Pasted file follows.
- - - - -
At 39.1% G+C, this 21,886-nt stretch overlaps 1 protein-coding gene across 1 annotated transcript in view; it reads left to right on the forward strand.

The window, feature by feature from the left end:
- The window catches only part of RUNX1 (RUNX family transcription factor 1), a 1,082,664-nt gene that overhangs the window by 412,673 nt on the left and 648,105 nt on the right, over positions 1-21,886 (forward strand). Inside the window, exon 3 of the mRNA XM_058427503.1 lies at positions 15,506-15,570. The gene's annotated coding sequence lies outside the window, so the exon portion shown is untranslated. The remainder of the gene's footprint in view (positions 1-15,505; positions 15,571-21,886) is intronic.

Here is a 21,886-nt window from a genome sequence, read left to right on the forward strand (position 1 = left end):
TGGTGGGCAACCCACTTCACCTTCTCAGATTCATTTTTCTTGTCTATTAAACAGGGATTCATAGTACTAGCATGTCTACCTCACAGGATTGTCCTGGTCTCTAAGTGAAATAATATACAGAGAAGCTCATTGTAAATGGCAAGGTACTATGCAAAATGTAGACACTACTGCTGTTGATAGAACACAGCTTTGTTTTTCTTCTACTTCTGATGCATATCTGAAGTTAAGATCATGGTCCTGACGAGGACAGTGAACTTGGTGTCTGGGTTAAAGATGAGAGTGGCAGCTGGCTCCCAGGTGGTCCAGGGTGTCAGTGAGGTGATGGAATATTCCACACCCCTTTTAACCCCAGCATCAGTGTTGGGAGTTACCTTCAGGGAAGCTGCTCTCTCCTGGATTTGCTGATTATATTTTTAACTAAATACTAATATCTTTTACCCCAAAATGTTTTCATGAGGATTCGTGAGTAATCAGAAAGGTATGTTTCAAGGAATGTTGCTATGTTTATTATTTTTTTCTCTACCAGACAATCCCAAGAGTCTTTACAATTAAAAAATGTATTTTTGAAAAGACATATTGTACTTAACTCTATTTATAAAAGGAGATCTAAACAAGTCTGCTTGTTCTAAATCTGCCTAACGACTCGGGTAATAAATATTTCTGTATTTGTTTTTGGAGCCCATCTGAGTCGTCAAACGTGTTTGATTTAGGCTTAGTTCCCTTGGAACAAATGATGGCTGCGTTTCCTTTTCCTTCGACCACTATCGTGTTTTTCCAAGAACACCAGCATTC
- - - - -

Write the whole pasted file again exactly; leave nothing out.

At 39.1% G+C, this 21,886-nt stretch overlaps 1 protein-coding gene across 1 annotated transcript in view; it reads left to right on the forward strand.

The window, feature by feature from the left end:
- The window catches only part of RUNX1 (RUNX family transcription factor 1), a 1,082,664-nt gene that overhangs the window by 412,673 nt on the left and 648,105 nt on the right, over positions 1-21,886 (forward strand). Inside the window, exon 3 of the mRNA XM_058427503.1 lies at positions 15,506-15,570. The gene's annotated coding sequence lies outside the window, so the exon portion shown is untranslated. The remainder of the gene's footprint in view (positions 1-15,505; positions 15,571-21,886) is intronic.

Here is a 21,886-nt window from a genome sequence, read left to right on the forward strand (position 1 = left end):
TGGTGGGCAACCCACTTCACCTTCTCAGATTCATTTTTCTTGTCTATTAAACAGGGATTCATAGTACTAGCATGTCTACCTCACAGGATTGTCCTGGTCTCTAAGTGAAATAATATACAGAGAAGCTCATTGTAAATGGCAAGGTACTATGCAAAATGTAGACACTACTGCTGTTGATAGAACACAGCTTTGTTTTTCTTCTACTTCTGATGCATATCTGAAGTTAAGATCATGGTCCTGACGAGGACAGTGAACTTGGTGTCTGGGTTAAAGATGAGAGTGGCAGCTGGCTCCCAGGTGGTCCAGGGTGTCAGTGAGGTGATGGAATATTCCACACCCCTTTTAACCCCAGCATCAGTGTTGGGAGTTACCTTCAGGGAAGCTGCTCTCTCCTGGATTTGCTGATTATATTTTTAACTAAATACTAATATCTTTTACCCCAAAATGTTTTCATGAGGATTCGTGAGTAATCAGAAAGGTATGTTTCAAGGAATGTTGCTATGTTTATTATTTTTTTCTCTACCAGACAATCCCAAGAGTCTTTACAATTAAAAAATGTATTTTTGAAAAGACATATTGTACTTAACTCTATTTATAAAAGGAGATCTAAACAAGTCTGCTTGTTCTAAATCTGCCTAACGACTCGGGTAATAAATATTTCTGTATTTGTTTTTGGAGCCCATCTGAGTCGTCAAACGTGTTTGATTTAGGCTTAGTTCCCTTGGAACAAATGATGGCTGCGTTTCCTTTTCCTTCGACCACTATCGTGTTTTTCCAAGAACACCAGCATTC